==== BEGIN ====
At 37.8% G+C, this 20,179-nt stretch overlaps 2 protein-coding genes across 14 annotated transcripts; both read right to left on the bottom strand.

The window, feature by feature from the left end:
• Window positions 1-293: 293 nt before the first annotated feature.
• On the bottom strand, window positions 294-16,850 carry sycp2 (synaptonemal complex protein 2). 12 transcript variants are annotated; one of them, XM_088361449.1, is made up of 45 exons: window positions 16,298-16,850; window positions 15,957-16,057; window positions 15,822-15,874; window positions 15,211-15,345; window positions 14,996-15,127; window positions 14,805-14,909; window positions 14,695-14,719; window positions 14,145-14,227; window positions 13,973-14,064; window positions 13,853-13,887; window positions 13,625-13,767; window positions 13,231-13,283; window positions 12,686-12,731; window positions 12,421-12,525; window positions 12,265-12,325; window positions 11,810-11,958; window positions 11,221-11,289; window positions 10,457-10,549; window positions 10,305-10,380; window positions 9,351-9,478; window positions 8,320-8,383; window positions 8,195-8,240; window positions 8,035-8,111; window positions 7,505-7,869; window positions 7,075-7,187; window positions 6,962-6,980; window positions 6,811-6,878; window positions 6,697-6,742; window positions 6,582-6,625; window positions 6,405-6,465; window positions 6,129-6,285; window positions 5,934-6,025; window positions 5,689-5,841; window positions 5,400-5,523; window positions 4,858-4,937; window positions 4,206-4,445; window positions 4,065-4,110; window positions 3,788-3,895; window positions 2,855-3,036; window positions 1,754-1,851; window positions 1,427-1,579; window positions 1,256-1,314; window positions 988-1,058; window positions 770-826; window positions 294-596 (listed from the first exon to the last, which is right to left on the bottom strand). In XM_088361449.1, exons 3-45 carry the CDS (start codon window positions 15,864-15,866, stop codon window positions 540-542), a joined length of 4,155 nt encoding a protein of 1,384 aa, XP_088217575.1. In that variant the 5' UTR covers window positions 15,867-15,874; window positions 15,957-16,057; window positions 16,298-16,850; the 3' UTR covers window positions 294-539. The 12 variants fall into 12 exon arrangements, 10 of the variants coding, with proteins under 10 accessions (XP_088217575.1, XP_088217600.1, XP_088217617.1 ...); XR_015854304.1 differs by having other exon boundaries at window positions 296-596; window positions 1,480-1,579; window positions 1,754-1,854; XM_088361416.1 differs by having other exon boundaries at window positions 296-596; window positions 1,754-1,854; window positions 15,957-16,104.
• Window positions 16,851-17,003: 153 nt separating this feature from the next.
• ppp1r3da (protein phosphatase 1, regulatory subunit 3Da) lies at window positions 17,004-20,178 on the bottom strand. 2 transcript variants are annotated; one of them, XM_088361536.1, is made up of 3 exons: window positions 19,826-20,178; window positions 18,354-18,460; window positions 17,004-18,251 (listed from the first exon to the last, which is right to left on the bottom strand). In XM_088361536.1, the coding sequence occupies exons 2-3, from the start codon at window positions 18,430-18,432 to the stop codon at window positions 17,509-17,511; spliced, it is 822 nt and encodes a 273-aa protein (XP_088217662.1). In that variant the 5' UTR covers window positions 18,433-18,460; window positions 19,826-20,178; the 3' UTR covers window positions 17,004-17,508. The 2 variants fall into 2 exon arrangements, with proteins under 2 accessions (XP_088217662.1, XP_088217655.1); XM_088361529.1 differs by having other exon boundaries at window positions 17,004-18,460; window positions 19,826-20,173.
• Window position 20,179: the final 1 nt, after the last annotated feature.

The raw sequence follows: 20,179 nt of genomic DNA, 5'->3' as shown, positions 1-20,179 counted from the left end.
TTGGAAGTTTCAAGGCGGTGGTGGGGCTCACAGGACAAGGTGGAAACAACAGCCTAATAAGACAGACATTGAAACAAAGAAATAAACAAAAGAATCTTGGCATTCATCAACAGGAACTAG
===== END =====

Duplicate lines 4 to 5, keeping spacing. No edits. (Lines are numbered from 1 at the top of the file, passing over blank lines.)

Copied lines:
• On the bottom strand, window positions 294-16,850 carry sycp2 (synaptonemal complex protein 2). 12 transcript variants are annotated; one of them, XM_088361449.1, is made up of 45 exons: window positions 16,298-16,850; window positions 15,957-16,057; window positions 15,822-15,874; window positions 15,211-15,345; window positions 14,996-15,127; window positions 14,805-14,909; window positions 14,695-14,719; window positions 14,145-14,227; window positions 13,973-14,064; window positions 13,853-13,887; window positions 13,625-13,767; window positions 13,231-13,283; window positions 12,686-12,731; window positions 12,421-12,525; window positions 12,265-12,325; window positions 11,810-11,958; window positions 11,221-11,289; window positions 10,457-10,549; window positions 10,305-10,380; window positions 9,351-9,478; window positions 8,320-8,383; window positions 8,195-8,240; window positions 8,035-8,111; window positions 7,505-7,869; window positions 7,075-7,187; window positions 6,962-6,980; window positions 6,811-6,878; window positions 6,697-6,742; window positions 6,582-6,625; window positions 6,405-6,465; window positions 6,129-6,285; window positions 5,934-6,025; window positions 5,689-5,841; window positions 5,400-5,523; window positions 4,858-4,937; window positions 4,206-4,445; window positions 4,065-4,110; window positions 3,788-3,895; window positions 2,855-3,036; window positions 1,754-1,851; window positions 1,427-1,579; window positions 1,256-1,314; window positions 988-1,058; window positions 770-826; window positions 294-596 (listed from the first exon to the last, which is right to left on the bottom strand). In XM_088361449.1, exons 3-45 carry the CDS (start codon window positions 15,864-15,866, stop codon window positions 540-542), a joined length of 4,155 nt encoding a protein of 1,384 aa, XP_088217575.1. In that variant the 5' UTR covers window positions 15,867-15,874; window positions 15,957-16,057; window positions 16,298-16,850; the 3' UTR covers window positions 294-539. The 12 variants fall into 12 exon arrangements, 10 of the variants coding, with proteins under 10 accessions (XP_088217575.1, XP_088217600.1, XP_088217617.1 ...); XR_015854304.1 differs by having other exon boundaries at window positions 296-596; window positions 1,480-1,579; window positions 1,754-1,854; XM_088361416.1 differs by having other exon boundaries at window positions 296-596; window positions 1,754-1,854; window positions 15,957-16,104.
• Window positions 16,851-17,003: 153 nt separating this feature from the next.